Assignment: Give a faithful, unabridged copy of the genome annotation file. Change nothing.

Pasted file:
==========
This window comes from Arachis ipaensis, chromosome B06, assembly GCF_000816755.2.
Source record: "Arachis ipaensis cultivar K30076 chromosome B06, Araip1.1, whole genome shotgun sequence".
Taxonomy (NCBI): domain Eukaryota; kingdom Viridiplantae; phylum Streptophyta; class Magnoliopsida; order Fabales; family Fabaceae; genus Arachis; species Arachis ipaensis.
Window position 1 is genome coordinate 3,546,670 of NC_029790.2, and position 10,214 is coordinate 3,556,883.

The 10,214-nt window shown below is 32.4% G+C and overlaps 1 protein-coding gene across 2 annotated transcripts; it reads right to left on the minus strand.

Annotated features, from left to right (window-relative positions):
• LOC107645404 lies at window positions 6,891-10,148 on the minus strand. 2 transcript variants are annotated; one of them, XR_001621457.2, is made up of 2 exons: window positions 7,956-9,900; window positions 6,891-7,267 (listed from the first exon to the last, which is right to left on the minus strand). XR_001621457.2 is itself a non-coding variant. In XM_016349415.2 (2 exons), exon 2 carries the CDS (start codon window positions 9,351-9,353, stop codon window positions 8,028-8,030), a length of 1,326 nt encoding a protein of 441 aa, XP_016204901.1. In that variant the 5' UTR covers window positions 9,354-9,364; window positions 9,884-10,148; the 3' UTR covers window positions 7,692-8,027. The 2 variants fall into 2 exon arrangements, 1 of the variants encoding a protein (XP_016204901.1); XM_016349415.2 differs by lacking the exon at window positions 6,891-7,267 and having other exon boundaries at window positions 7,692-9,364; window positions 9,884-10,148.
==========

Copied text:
This window comes from Arachis ipaensis, chromosome B06, assembly GCF_000816755.2.
Source record: "Arachis ipaensis cultivar K30076 chromosome B06, Araip1.1, whole genome shotgun sequence".
Taxonomy (NCBI): domain Eukaryota; kingdom Viridiplantae; phylum Streptophyta; class Magnoliopsida; order Fabales; family Fabaceae; genus Arachis; species Arachis ipaensis.
Window position 1 is genome coordinate 3,546,670 of NC_029790.2, and position 10,214 is coordinate 3,556,883.

The 10,214-nt window shown below is 32.4% G+C and overlaps 1 protein-coding gene across 2 annotated transcripts; it reads right to left on the minus strand.

Annotated features, from left to right (window-relative positions):
• LOC107645404 lies at window positions 6,891-10,148 on the minus strand. 2 transcript variants are annotated; one of them, XR_001621457.2, is made up of 2 exons: window positions 7,956-9,900; window positions 6,891-7,267 (listed from the first exon to the last, which is right to left on the minus strand). XR_001621457.2 is itself a non-coding variant. In XM_016349415.2 (2 exons), exon 2 carries the CDS (start codon window positions 9,351-9,353, stop codon window positions 8,028-8,030), a length of 1,326 nt encoding a protein of 441 aa, XP_016204901.1. In that variant the 5' UTR covers window positions 9,354-9,364; window positions 9,884-10,148; the 3' UTR covers window positions 7,692-8,027. The 2 variants fall into 2 exon arrangements, 1 of the variants encoding a protein (XP_016204901.1); XM_016349415.2 differs by lacking the exon at window positions 6,891-7,267 and having other exon boundaries at window positions 7,692-9,364; window positions 9,884-10,148.